Who Are You And What Do You Want To Become?

Written by Debra Olshan Cooper,
President and Founder of Your Career Design lab

Throughout the past four years of starting YourCareerDesignLab I have come to the conclusion and realization that we grow up not knowing who we are. Our “stories” are those that were taught, assimilated, coercers, convinced, and told that when we get into our 20’s, 30’s, 40’s, and up to our 60’s, the search is on. To find who the f**k we really are.

I have had the amazing opportunity to dig deep into young and old people alike, pondering that question and now asking, Who Am I and What Do I Want To Become?

Here are several stories of some of my clients who decided to excavate themselves, dig deep, and came up with epiphanies that took them on the journey now to becoming what they are meant to become. I have changed the names to protect their privacy, but their stories are all true.


Susan came to me through her mother, who was worried that Susan, in her mid 20’s, was having an identity crisis. She had done extremely well at her college in Boston. Actually had worked for a well-known psychologist as that was her major and had planned to go on to get her Master’s and Ph.D. But after school ended, thoughts of being good enough to achieve her set goals crept in, and she found herself stuck. Stuck to the point for the past 4 months, she laid on a couch watching Netflix, unable to move really.

When we started to work together, Susan talked to me about her dreams, her aspirations, and her goals but didn’t know where to begin. I practiced NLP ( Neuro-Linguistic Programming) to help her with her limiting beliefs. From there, we dug up her passions of loving baking and cooking for family and friends. After we crafted a resume that spoke of her passion and her culinary pursuits, she landed a job in the kitchen at a well-known high-end restaurant near where she lived. She loved it, she learned, she grew. From there, she was asked to help in a bakery where she learned how to make bread that serviced all the bakeries and restaurants in NYC. Now, after two years of having experiential experiences, she NOW has decided to explore going back to garner her Ph.D. in Psychology and become a life coach for young adults like herself.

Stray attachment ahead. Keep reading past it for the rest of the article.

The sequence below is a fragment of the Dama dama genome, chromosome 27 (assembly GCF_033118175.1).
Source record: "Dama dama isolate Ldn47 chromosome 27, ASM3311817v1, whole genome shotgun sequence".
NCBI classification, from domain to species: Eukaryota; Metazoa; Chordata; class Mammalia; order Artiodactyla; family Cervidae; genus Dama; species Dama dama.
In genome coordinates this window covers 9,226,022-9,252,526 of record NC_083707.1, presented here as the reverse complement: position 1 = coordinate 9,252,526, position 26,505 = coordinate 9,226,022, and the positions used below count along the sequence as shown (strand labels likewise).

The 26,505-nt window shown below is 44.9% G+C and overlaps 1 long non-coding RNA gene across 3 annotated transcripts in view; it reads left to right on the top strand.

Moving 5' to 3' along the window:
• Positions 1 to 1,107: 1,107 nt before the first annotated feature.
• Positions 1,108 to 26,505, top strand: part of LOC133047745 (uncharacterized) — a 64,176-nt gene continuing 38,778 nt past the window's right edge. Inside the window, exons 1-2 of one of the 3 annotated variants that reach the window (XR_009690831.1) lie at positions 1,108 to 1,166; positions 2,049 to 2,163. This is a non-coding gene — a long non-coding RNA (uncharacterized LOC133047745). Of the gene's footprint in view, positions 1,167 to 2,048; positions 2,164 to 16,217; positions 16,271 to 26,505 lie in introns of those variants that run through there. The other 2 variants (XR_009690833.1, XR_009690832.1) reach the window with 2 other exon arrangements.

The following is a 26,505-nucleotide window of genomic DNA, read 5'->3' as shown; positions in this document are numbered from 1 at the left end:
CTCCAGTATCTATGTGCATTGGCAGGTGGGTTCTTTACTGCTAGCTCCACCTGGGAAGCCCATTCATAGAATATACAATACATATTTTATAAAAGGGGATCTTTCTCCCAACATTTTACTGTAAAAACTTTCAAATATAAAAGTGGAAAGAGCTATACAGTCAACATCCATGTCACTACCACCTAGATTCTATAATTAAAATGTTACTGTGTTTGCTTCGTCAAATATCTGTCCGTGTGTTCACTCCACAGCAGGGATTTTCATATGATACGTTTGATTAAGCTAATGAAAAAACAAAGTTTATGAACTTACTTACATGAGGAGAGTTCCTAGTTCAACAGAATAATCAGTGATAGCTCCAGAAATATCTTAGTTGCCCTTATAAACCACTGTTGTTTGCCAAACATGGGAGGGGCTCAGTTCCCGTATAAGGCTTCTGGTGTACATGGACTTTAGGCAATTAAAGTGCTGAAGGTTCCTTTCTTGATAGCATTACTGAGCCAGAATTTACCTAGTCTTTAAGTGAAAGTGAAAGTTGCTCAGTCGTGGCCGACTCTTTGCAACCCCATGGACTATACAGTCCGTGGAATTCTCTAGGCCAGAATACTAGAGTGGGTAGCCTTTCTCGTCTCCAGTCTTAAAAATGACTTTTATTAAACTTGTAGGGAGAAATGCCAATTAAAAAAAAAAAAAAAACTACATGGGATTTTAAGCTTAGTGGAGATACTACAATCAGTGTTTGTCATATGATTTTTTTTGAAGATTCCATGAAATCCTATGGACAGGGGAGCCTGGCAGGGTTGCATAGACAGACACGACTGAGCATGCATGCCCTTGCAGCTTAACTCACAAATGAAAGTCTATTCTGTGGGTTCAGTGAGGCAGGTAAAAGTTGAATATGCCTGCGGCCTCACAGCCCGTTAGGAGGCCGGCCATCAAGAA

Bruce was a young man attending college and, as a junior, decided to become an accountant. We discovered that throughout his life, especially in middle school, when his professor said he would be good in accounting, he persuaded it. Unfortunately, he did not know the first thing about applying or what was necessary to apply for an accounting position, and so throughout his life, he had only worked as a bartender and a caddy. A far cry from accounting. But through his excavation, he found out that he did, in fact, use accounting in his bartending job by setting up outside seating when patrons were waiting long hours for their table. He was able to create a way of enhancing the bar’s income by creating a seating area where patrons would order drinks and light bites prior to being seating. This brought in additional revenue for the company. In addition, Bruce was a connector and loved talking with people, which made him a perfect candidate for becoming an accountant and working with clients. All to say, by connecting his past, he discovered that it was his football coach, who also happened to be his math teacher, that changed his trajectory.


When Tisha went through her excavation process, she dug up some real dirt. When she spoke about her upbringing, it brought tears to my eyes. But her grit and determination inspired me. I showed her that her background led her to look at monies as a way to freedom and independence. Her passion is to bring that same financial independence to clients should she get the job. Again through her Grit, she enrolled in an accelerated program at school, worked full time, and now was applying to accounting careers as well. But now, instead of her narrative being one of negativity, remorse, and jaded, she was able to turn her background into the fertile ground of planting the seeds that would help her to become the success she was destined to become.

All to say, your background, your upbringing, and your stories are the threads that weave your story. Without knowing your story, it is pretty difficult to walk into a career opportunity, and when the preverbal question arises, “Tell me a little about yourself,” and you start to rattle off, “ I just graduated from the University of Virginia, I have a 3.5 GPA, I worked at… You can now tell your story that actually tells volumes of who you are and from that place where you are going by what you have been working at.

Don’t be afraid to find out who you are. The good, the bad, the ugly. When woven together, it makes a beautiful tapestry that is uniquely yours and that you can blanket the potential employer or business with. Dig deep, excavate, discover and recover your past so that you can reframe it and picture yourself in the future you are meant to have.

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